March 28, 2005

Schiavo, Abortion, and the Death Penalty

A lot of people are drawing comparisons and insinuations of hypocrisy for those who support Terri Schiavo and oppose abortion: namely, they have to oppose using the death penalty against potentially innocent people.

Personally, I'm never very interested in getting into a death penalty argument. I'm of the opinion that taking the life of a murder, rapist or child molester is in fact a human right, borne of all human beings - even other criminals. Whether you're the victim, related to the victim, or have never met the victim, it's justified (morally, at least) to kill one of these despicable criminals. Of course, this is not an accepted legal remedy, and it removes the ability of oversight and protections in case the individual is innocent - and naturally it's often difficult to know just who's guilty. So there are practical obstacles, but in the abstracted moral sense, it's a natural right to execute the worst offenders against rights.

    That, he who has suffered the damage has a right to demand in his own name, and he alone can remit: the damnified person has this power of appropriating to himself the goods or service of the offender, by right of self-preservation, as every man has a power to punish the crime, to prevent its being committed again, by the right he has of preserving all mankind, and doing all reasonable things he can in order to that end: and thus it is, that every man, in the state of nature, has a power to kill a murderer, both to deter others from doing the like injury, which no reparation can compensate, by the example of the punishment that attends it from every body, and also to secure men from the attempts of a criminal, who having renounced reason, the common rule and measure God hath given to mankind, hath, by the unjust violence and slaughter he hath committed upon one, declared war against all mankind, and therefore may be destroyed as a lion or a tyger, one of those wild savage beasts, with whom men can have no society nor security: and upon this is grounded that great law of nature, Whoso sheddeth man's blood, by man shall his blood be shed. (emphases his) - Locke, Second Treatise of Civil Government, s.11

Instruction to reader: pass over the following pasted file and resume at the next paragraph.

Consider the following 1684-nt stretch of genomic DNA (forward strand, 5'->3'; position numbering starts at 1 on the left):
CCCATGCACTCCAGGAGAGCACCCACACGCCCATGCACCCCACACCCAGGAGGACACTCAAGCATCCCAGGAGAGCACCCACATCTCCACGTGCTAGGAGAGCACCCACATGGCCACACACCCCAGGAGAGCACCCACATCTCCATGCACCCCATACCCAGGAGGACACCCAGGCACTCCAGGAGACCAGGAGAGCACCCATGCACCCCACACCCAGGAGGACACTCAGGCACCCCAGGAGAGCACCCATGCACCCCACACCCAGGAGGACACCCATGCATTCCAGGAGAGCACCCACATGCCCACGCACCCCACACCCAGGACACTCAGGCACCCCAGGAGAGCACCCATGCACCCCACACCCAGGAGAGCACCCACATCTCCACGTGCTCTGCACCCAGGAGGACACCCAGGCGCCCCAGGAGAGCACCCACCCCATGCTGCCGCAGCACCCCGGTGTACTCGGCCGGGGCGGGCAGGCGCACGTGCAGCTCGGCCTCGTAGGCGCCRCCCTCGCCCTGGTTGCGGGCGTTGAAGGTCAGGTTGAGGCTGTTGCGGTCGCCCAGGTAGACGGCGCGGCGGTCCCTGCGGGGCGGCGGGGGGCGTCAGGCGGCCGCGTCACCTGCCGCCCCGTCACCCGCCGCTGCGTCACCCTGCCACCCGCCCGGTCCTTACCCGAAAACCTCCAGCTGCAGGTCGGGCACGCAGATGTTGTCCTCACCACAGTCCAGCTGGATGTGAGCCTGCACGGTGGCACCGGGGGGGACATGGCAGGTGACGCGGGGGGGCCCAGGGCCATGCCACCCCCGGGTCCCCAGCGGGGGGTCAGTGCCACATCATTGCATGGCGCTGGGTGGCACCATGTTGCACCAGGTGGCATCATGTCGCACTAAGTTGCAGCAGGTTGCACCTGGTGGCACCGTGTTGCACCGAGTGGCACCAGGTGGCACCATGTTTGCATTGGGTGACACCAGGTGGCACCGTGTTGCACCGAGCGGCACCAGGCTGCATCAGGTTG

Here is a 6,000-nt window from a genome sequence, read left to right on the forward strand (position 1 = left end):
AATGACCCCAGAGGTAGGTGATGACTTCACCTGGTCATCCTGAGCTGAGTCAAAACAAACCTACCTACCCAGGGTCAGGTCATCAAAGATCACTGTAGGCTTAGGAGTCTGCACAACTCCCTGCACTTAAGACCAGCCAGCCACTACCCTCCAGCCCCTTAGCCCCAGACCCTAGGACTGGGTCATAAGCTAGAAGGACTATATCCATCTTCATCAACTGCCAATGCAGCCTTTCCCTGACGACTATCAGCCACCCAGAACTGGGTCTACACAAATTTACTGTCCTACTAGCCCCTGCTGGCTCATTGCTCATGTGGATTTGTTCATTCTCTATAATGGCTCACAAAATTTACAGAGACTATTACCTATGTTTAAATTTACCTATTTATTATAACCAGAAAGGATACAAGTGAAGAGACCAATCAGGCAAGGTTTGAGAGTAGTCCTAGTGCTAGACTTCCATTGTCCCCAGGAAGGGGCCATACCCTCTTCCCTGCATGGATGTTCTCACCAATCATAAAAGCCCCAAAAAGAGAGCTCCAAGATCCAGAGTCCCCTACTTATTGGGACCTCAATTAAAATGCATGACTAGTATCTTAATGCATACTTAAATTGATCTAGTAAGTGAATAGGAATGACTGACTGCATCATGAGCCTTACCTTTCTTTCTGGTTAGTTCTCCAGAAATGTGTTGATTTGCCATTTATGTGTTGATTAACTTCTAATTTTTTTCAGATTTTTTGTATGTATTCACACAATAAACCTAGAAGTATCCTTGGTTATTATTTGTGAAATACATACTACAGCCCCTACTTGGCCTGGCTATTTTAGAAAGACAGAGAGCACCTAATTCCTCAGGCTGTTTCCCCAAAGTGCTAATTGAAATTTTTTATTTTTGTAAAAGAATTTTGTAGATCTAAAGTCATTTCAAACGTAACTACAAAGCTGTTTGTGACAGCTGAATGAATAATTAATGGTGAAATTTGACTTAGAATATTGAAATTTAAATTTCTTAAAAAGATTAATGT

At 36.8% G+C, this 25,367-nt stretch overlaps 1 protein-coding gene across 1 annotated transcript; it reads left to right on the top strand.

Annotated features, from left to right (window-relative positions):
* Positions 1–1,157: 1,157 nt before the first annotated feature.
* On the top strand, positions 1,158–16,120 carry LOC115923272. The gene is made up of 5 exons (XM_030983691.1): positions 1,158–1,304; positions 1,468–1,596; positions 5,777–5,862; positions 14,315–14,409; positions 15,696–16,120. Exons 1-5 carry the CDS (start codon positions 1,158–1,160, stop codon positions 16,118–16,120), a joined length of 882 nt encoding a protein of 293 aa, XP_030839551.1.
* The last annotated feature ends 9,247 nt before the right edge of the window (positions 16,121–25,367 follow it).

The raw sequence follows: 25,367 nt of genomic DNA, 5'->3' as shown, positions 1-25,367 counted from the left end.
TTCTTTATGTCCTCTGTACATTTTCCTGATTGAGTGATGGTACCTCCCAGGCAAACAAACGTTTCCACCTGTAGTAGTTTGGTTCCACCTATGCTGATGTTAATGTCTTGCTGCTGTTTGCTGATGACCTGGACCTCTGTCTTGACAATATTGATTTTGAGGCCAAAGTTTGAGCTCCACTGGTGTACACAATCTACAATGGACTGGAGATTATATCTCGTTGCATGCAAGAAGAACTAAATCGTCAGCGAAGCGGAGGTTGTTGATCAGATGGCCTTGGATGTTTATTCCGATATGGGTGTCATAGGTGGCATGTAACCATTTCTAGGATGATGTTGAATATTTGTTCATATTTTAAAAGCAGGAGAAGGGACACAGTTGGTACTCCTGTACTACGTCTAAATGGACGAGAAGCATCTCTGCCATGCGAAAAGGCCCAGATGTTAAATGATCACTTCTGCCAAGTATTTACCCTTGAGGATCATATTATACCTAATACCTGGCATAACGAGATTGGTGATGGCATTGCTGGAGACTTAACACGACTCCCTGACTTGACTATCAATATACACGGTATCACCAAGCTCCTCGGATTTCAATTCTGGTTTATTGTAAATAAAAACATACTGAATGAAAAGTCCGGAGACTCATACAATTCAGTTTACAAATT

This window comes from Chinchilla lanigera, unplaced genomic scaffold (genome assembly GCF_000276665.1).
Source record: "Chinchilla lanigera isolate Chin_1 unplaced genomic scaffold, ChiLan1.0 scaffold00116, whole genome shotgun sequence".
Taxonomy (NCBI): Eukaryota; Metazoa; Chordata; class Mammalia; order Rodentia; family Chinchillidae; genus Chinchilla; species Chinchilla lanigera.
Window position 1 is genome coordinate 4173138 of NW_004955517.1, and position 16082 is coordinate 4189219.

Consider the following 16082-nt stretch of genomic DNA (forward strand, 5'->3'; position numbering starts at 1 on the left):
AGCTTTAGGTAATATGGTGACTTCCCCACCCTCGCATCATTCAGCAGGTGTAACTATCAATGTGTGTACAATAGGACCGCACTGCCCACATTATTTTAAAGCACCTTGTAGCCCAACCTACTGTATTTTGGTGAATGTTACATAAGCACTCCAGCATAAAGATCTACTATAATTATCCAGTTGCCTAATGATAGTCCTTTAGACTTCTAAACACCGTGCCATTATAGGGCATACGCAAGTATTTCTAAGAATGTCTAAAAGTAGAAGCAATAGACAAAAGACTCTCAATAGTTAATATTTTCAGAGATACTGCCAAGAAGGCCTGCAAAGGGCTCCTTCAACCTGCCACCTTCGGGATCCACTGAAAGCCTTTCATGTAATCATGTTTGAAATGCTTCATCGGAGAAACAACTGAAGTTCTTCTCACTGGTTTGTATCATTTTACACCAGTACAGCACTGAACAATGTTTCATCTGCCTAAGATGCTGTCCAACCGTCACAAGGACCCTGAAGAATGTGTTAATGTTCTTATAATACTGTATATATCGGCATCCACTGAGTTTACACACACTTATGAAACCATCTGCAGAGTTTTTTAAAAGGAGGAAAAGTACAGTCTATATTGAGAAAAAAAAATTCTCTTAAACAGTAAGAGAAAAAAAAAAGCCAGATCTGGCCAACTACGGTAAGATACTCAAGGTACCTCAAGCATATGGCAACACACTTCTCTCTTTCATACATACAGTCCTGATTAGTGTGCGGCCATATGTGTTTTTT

That's basically my opinion. But I don't find much motivation to argue the death penalty outside the abstract realm, because it's full of people who have opinions ten times stronger than they have information. It mostly devolves into an indictment of the justice system itself.

But what I find silly is this idea that if only we stopped the death penalty, then we'd stop potentially killing innocent people. Umm. Was I the only one paying attention in history class? Current events?

When the allies bombed Japan, many thousands of innocent people died. When the British bombed Dresden, many thousands of innocent died. When soldiers accidentally run over people or bomb people, innocents can die. When police accidentally shoot people that appear to be armed, innocents can die. When someones drives a car almost anywhere, innocents can die both inside and outside the car.

If anything, the death penalty - with all its oversights and protections, and despite its flaws - is probably one of the safest places for innocent people to find themselves. Certainly I'd rather have a half-dozen courts reviewing my case and the protections of prosecutorial discretion, legal representation, and the 5th and 6th Amendment on my side than accidentally trip off the sidewalk and get run over by a dump truck. What's my protection there, anti-lock brakes?

Unless we're going to eliminate the army, police departments and other dangerous occupations and devices - like say, nearly every car in America - we're going to run the risk of people dying. The standard is not whether innocent people might be killed, but whether we're respecting the rights of innocent people to life and liberty.

So stow your moral righteousness until you're a pacifistic bicyclist. Of course, then you'll probably be bombed, shot or run over and we won't have to hear it.

UPDATE: Orson Scott Card has a much more thoughtful and better-written piece on Schiavo and the death penalty at RealClearPolitics here. Excerpt:

    Yet because life is so precious, decent people are loath to use the death penalty, because it’s possible for the prosecutors to be wrong. Better to keep a thousand perpetrators of evil alive than to suffer one to be executed innocently.

    But those who have harmed no one, whose only offense is to remain alive while being helpless, we can kill them.


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